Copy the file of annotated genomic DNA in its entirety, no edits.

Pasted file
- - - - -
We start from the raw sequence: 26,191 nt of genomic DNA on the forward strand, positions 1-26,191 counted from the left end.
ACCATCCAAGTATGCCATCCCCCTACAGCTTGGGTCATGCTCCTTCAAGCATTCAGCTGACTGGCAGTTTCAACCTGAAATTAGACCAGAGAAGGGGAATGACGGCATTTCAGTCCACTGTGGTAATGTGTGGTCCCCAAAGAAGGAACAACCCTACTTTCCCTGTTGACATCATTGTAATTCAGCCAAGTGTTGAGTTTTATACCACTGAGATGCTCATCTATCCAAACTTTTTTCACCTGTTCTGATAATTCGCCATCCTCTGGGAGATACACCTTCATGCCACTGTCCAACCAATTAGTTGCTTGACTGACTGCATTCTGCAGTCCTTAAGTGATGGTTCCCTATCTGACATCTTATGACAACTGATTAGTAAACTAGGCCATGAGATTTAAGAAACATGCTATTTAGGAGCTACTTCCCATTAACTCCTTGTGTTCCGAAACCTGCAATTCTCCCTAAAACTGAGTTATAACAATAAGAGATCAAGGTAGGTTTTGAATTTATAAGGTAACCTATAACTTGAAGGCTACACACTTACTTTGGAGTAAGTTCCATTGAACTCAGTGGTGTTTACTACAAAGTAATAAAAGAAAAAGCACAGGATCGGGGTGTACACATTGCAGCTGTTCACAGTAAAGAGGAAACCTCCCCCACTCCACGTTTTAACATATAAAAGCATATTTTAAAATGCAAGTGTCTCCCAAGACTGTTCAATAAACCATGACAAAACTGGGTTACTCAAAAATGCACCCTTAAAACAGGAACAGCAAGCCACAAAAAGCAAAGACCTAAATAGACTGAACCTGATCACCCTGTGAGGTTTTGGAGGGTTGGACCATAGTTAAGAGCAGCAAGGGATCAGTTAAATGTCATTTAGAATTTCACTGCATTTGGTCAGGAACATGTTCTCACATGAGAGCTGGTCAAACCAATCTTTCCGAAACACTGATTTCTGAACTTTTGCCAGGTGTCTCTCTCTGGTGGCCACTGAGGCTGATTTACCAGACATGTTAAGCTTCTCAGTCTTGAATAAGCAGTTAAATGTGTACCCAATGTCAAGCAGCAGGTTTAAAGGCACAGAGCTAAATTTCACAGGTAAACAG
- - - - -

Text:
We start from the raw sequence: 26,191 nt of genomic DNA on the forward strand, positions 1-26,191 counted from the left end.
ACCATCCAAGTATGCCATCCCCCTACAGCTTGGGTCATGCTCCTTCAAGCATTCAGCTGACTGGCAGTTTCAACCTGAAATTAGACCAGAGAAGGGGAATGACGGCATTTCAGTCCACTGTGGTAATGTGTGGTCCCCAAAGAAGGAACAACCCTACTTTCCCTGTTGACATCATTGTAATTCAGCCAAGTGTTGAGTTTTATACCACTGAGATGCTCATCTATCCAAACTTTTTTCACCTGTTCTGATAATTCGCCATCCTCTGGGAGATACACCTTCATGCCACTGTCCAACCAATTAGTTGCTTGACTGACTGCATTCTGCAGTCCTTAAGTGATGGTTCCCTATCTGACATCTTATGACAACTGATTAGTAAACTAGGCCATGAGATTTAAGAAACATGCTATTTAGGAGCTACTTCCCATTAACTCCTTGTGTTCCGAAACCTGCAATTCTCCCTAAAACTGAGTTATAACAATAAGAGATCAAGGTAGGTTTTGAATTTATAAGGTAACCTATAACTTGAAGGCTACACACTTACTTTGGAGTAAGTTCCATTGAACTCAGTGGTGTTTACTACAAAGTAATAAAAGAAAAAGCACAGGATCGGGGTGTACACATTGCAGCTGTTCACAGTAAAGAGGAAACCTCCCCCACTCCACGTTTTAACATATAAAAGCATATTTTAAAATGCAAGTGTCTCCCAAGACTGTTCAATAAACCATGACAAAACTGGGTTACTCAAAAATGCACCCTTAAAACAGGAACAGCAAGCCACAAAAAGCAAAGACCTAAATAGACTGAACCTGATCACCCTGTGAGGTTTTGGAGGGTTGGACCATAGTTAAGAGCAGCAAGGGATCAGTTAAATGTCATTTAGAATTTCACTGCATTTGGTCAGGAACATGTTCTCACATGAGAGCTGGTCAAACCAATCTTTCCGAAACACTGATTTCTGAACTTTTGCCAGGTGTCTCTCTCTGGTGGCCACTGAGGCTGATTTACCAGACATGTTAAGCTTCTCAGTCTTGAATAAGCAGTTAAATGTGTACCCAATGTCAAGCAGCAGGTTTAAAGGCACAGAGCTAAATTTCACAGGTAAACAG